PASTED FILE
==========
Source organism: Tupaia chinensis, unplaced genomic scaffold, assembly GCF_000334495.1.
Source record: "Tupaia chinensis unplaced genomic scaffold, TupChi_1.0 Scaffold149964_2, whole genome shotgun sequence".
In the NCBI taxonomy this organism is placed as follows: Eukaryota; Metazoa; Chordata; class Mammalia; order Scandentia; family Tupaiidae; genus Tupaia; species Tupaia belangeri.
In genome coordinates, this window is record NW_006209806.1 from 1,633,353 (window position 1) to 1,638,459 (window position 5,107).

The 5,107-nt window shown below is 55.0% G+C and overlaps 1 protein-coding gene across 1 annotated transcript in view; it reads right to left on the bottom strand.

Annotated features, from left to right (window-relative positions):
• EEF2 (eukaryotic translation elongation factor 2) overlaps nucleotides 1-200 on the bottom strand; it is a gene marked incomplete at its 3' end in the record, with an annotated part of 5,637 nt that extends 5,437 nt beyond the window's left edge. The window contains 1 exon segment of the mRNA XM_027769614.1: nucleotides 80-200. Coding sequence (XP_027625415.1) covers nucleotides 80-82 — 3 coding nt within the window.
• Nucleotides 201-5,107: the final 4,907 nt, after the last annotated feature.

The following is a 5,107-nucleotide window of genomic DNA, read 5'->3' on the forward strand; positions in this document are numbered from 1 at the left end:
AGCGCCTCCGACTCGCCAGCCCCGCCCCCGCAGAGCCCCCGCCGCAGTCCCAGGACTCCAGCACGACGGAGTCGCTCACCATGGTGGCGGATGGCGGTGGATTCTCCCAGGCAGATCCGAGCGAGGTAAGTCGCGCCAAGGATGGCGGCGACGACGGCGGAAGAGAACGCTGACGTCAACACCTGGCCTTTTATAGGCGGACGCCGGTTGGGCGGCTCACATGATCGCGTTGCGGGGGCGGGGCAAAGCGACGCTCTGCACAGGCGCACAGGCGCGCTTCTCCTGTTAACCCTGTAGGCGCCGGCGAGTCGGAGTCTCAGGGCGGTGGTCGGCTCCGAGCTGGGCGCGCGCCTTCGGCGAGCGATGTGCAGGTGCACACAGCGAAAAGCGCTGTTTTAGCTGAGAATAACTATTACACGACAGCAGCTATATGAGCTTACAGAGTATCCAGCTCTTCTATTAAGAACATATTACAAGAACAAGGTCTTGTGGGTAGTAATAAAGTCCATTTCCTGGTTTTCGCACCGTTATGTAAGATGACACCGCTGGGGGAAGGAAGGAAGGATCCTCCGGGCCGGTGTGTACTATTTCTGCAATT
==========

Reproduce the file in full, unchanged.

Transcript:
Source organism: Tupaia chinensis, unplaced genomic scaffold, assembly GCF_000334495.1.
Source record: "Tupaia chinensis unplaced genomic scaffold, TupChi_1.0 Scaffold149964_2, whole genome shotgun sequence".
In the NCBI taxonomy this organism is placed as follows: Eukaryota; Metazoa; Chordata; class Mammalia; order Scandentia; family Tupaiidae; genus Tupaia; species Tupaia belangeri.
In genome coordinates, this window is record NW_006209806.1 from 1,633,353 (window position 1) to 1,638,459 (window position 5,107).

The 5,107-nt window shown below is 55.0% G+C and overlaps 1 protein-coding gene across 1 annotated transcript in view; it reads right to left on the bottom strand.

Annotated features, from left to right (window-relative positions):
• EEF2 (eukaryotic translation elongation factor 2) overlaps nucleotides 1-200 on the bottom strand; it is a gene marked incomplete at its 3' end in the record, with an annotated part of 5,637 nt that extends 5,437 nt beyond the window's left edge. The window contains 1 exon segment of the mRNA XM_027769614.1: nucleotides 80-200. Coding sequence (XP_027625415.1) covers nucleotides 80-82 — 3 coding nt within the window.
• Nucleotides 201-5,107: the final 4,907 nt, after the last annotated feature.

The following is a 5,107-nucleotide window of genomic DNA, read 5'->3' on the forward strand; positions in this document are numbered from 1 at the left end:
AGCGCCTCCGACTCGCCAGCCCCGCCCCCGCAGAGCCCCCGCCGCAGTCCCAGGACTCCAGCACGACGGAGTCGCTCACCATGGTGGCGGATGGCGGTGGATTCTCCCAGGCAGATCCGAGCGAGGTAAGTCGCGCCAAGGATGGCGGCGACGACGGCGGAAGAGAACGCTGACGTCAACACCTGGCCTTTTATAGGCGGACGCCGGTTGGGCGGCTCACATGATCGCGTTGCGGGGGCGGGGCAAAGCGACGCTCTGCACAGGCGCACAGGCGCGCTTCTCCTGTTAACCCTGTAGGCGCCGGCGAGTCGGAGTCTCAGGGCGGTGGTCGGCTCCGAGCTGGGCGCGCGCCTTCGGCGAGCGATGTGCAGGTGCACACAGCGAAAAGCGCTGTTTTAGCTGAGAATAACTATTACACGACAGCAGCTATATGAGCTTACAGAGTATCCAGCTCTTCTATTAAGAACATATTACAAGAACAAGGTCTTGTGGGTAGTAATAAAGTCCATTTCCTGGTTTTCGCACCGTTATGTAAGATGACACCGCTGGGGGAAGGAAGGAAGGATCCTCCGGGCCGGTGTGTACTATTTCTGCAATT